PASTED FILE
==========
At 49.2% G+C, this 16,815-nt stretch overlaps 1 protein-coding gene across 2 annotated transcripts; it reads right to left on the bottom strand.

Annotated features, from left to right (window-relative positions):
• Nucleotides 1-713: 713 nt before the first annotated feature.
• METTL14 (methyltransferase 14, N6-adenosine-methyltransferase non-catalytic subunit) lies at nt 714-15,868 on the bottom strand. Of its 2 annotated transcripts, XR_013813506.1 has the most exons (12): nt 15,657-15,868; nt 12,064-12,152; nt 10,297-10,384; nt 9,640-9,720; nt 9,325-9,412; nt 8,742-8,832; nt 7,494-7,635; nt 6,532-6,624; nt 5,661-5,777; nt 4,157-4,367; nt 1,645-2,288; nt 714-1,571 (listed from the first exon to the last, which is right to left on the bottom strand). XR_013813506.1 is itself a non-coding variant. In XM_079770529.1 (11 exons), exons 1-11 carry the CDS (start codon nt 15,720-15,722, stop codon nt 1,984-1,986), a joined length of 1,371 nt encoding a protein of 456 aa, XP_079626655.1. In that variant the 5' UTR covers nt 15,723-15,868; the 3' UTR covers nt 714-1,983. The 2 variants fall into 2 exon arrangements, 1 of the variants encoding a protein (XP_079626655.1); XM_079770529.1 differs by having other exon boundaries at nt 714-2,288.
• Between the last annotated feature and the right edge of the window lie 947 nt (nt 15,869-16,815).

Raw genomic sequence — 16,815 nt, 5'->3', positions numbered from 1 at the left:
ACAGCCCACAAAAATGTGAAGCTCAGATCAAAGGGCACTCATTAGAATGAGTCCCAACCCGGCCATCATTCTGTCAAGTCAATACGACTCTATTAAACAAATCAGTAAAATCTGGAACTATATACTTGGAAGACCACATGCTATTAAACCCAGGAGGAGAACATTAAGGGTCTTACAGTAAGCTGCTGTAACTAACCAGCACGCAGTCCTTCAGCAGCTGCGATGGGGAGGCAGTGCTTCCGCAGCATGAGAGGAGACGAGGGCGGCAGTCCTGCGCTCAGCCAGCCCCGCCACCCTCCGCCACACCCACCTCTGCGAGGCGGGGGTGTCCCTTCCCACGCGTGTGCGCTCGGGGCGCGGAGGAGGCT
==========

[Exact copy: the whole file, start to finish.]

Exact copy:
At 49.2% G+C, this 16,815-nt stretch overlaps 1 protein-coding gene across 2 annotated transcripts; it reads right to left on the bottom strand.

Annotated features, from left to right (window-relative positions):
• Nucleotides 1-713: 713 nt before the first annotated feature.
• METTL14 (methyltransferase 14, N6-adenosine-methyltransferase non-catalytic subunit) lies at nt 714-15,868 on the bottom strand. Of its 2 annotated transcripts, XR_013813506.1 has the most exons (12): nt 15,657-15,868; nt 12,064-12,152; nt 10,297-10,384; nt 9,640-9,720; nt 9,325-9,412; nt 8,742-8,832; nt 7,494-7,635; nt 6,532-6,624; nt 5,661-5,777; nt 4,157-4,367; nt 1,645-2,288; nt 714-1,571 (listed from the first exon to the last, which is right to left on the bottom strand). XR_013813506.1 is itself a non-coding variant. In XM_079770529.1 (11 exons), exons 1-11 carry the CDS (start codon nt 15,720-15,722, stop codon nt 1,984-1,986), a joined length of 1,371 nt encoding a protein of 456 aa, XP_079626655.1. In that variant the 5' UTR covers nt 15,723-15,868; the 3' UTR covers nt 714-1,983. The 2 variants fall into 2 exon arrangements, 1 of the variants encoding a protein (XP_079626655.1); XM_079770529.1 differs by having other exon boundaries at nt 714-2,288.
• Between the last annotated feature and the right edge of the window lie 947 nt (nt 15,869-16,815).

Raw genomic sequence — 16,815 nt, 5'->3', positions numbered from 1 at the left:
ACAGCCCACAAAAATGTGAAGCTCAGATCAAAGGGCACTCATTAGAATGAGTCCCAACCCGGCCATCATTCTGTCAAGTCAATACGACTCTATTAAACAAATCAGTAAAATCTGGAACTATATACTTGGAAGACCACATGCTATTAAACCCAGGAGGAGAACATTAAGGGTCTTACAGTAAGCTGCTGTAACTAACCAGCACGCAGTCCTTCAGCAGCTGCGATGGGGAGGCAGTGCTTCCGCAGCATGAGAGGAGACGAGGGCGGCAGTCCTGCGCTCAGCCAGCCCCGCCACCCTCCGCCACACCCACCTCTGCGAGGCGGGGGTGTCCCTTCCCACGCGTGTGCGCTCGGGGCGCGGAGGAGGCT